The Proposed Rule also would make a handful of technical and conforming changes.

  2. Medicare Advantage Contract Provisions (§ 422.504)

    The Proposed Rule seeks to correct an inconsistency in the regulatory text that identifies the contract provisions deemed material to the performance of an MA contract. The proposed change to § 422.504 would provide that compliance with all contract terms listed in paragraph (a) of the section is material to performance of the contract.

  3. Late Contract Non-Renewal Notifications (§§ 422.506, 422.508, and 423.508)

    Under § 422.506(a)(2)(i) and § 423.507(a)(2)(i), contract non-renewals effective at the end of the 1-year contract term must be submitted to CMS in writing by the first Monday in June. There may be instances where CMS accepts a late non-renewal notice after the first Monday in June for an MA contract if the non-renewal is consistent with the effective and efficient administration of the contract under § 422.506(a)(3). MAO non-renewal requests after the first Monday in June are treated as a request for a mutual termination pursuant to § 422.508. CMS has received a number of late non-renewal requests and received questions from MAOs inquiring why their request was not treated as a contract non-renewal, but rather as a termination by mutual consent.

    CMS proposes to modify § 422.506(a)(3) to remove language that indicates late nonrenewals may be permitted by CMS so that there would only be one process – mutual termination under §§ 422.508 – that is applicable if CMS is not taking action under § 422.506(b) or § 422.510. CMS also proposes to amend §§ 422.508 and 423.508 to clarify that organizations that request to non-renew a contract after the first Monday in June are in effect requesting that CMS agree to mutually terminate their contract.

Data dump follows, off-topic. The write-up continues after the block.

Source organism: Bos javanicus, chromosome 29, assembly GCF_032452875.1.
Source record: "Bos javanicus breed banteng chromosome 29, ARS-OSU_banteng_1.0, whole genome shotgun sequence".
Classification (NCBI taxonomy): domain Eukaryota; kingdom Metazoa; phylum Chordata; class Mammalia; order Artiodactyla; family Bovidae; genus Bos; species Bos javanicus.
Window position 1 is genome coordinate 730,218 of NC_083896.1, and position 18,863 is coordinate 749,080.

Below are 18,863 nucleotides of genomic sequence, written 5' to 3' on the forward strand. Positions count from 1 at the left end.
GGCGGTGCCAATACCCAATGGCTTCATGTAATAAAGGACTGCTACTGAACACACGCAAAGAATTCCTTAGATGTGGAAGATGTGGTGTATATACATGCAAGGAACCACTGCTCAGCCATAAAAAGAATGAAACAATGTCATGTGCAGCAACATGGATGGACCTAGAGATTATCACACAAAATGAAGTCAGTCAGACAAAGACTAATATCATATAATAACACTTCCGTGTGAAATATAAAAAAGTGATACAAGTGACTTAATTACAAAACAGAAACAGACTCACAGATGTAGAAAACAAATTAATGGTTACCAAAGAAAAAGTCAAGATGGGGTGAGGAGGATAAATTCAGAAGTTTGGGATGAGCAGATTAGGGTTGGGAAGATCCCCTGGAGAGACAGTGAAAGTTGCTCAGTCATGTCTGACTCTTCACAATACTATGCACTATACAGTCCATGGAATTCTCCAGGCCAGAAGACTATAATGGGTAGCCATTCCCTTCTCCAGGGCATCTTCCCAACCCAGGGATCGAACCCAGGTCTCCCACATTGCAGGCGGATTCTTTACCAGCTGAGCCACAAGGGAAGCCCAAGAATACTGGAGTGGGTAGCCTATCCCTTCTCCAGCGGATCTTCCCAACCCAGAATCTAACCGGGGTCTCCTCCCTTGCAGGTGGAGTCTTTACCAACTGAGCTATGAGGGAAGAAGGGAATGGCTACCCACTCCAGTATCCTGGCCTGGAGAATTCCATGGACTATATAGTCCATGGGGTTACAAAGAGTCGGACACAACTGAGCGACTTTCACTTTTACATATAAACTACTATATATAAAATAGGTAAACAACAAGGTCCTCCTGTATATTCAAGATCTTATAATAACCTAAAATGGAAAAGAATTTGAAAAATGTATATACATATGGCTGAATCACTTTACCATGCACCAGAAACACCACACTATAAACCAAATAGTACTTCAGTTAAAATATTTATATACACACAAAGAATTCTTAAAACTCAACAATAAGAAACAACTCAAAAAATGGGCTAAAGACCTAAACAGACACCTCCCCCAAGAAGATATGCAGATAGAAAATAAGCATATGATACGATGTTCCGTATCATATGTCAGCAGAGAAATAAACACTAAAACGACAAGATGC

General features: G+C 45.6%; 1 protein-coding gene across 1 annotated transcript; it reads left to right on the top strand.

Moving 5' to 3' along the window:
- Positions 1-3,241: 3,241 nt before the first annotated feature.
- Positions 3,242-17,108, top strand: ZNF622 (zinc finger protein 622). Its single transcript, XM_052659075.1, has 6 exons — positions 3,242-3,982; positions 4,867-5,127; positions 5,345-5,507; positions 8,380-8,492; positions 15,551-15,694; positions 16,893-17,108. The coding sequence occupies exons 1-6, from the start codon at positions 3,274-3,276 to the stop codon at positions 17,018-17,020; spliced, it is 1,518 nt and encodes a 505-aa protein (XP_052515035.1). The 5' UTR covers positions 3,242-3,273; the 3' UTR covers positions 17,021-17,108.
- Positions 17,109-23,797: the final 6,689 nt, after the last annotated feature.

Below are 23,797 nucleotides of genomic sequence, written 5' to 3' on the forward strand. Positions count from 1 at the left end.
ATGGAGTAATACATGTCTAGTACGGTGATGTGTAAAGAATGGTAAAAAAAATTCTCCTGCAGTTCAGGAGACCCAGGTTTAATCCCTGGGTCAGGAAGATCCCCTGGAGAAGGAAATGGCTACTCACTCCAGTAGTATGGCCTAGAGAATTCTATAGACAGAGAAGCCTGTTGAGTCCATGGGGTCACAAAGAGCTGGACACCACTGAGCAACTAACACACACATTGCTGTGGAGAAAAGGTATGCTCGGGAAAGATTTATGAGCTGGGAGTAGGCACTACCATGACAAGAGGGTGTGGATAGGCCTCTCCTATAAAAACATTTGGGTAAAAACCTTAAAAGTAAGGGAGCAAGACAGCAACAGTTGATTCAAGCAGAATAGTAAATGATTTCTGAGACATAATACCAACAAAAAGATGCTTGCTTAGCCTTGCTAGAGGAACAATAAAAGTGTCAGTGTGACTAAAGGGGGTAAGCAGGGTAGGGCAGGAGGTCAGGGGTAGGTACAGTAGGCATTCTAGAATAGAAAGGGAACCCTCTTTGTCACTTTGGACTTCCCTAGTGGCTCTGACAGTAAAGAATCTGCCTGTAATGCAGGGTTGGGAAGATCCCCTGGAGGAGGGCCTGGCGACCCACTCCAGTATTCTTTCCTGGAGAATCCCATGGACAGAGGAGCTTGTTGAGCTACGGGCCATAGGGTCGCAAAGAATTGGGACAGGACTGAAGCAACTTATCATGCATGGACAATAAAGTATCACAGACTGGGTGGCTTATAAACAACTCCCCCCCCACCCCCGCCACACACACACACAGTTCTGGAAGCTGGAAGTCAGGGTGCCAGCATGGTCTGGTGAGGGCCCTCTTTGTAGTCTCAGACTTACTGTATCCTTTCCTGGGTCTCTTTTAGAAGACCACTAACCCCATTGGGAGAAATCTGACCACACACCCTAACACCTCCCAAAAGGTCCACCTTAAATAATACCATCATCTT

4. Contract Request for a Hearing (§§ 422.664(b) and 423.652(b))

    CMS proposes to address an inconsistency in regulations regarding the date by which an organization must receive a decision from CMS on an appeal of an application denial. Section 422.660(c) specifies that a notice of any appeal decision favorable to the MAO must be issued by September 1 for the contract to be effective on January 1. However, § 422.664(b)(1) specifies that if a final decision is not reached by July 15, CMS will not enter into a contract with the applicant for the following year. There are similar inconsistencies in the Part D regulations. 

    The proposed changes would align with the September 1 date.

  5. Physician Incentive Plans - Update Stop-Loss Protection Requirements (§ 422.208)

    The Proposed Rule would update the stop-loss insurance protection requirements imposed on MAOs operating physician incentive plans (PIPs). With the Proposed Rule:

      • CMS would update the current stop-loss insurance deductible requirements to account for changes in medical cost and utilization and be more narrowly tailored to the risk of substantial loss. Additionally, CMS would codify the methodology used to update stop-loss deductible limits for the future.
      • In the panel size used to determine the deductible, physician groups would be able to consider non-risk patient equivalents, such as Medicare fee-for-service patients, who obtain some services from the physician. This change would account for the effect that the number of non-risk patients has on the overall financial risk of a physician group. The deductible for required stop-loss insurance would be the lesser of (1) the deductible for globally capitated patients plus up to $100,000 or (2) the deductible calculated for globally capitated patients plus non-risk patient equivalents.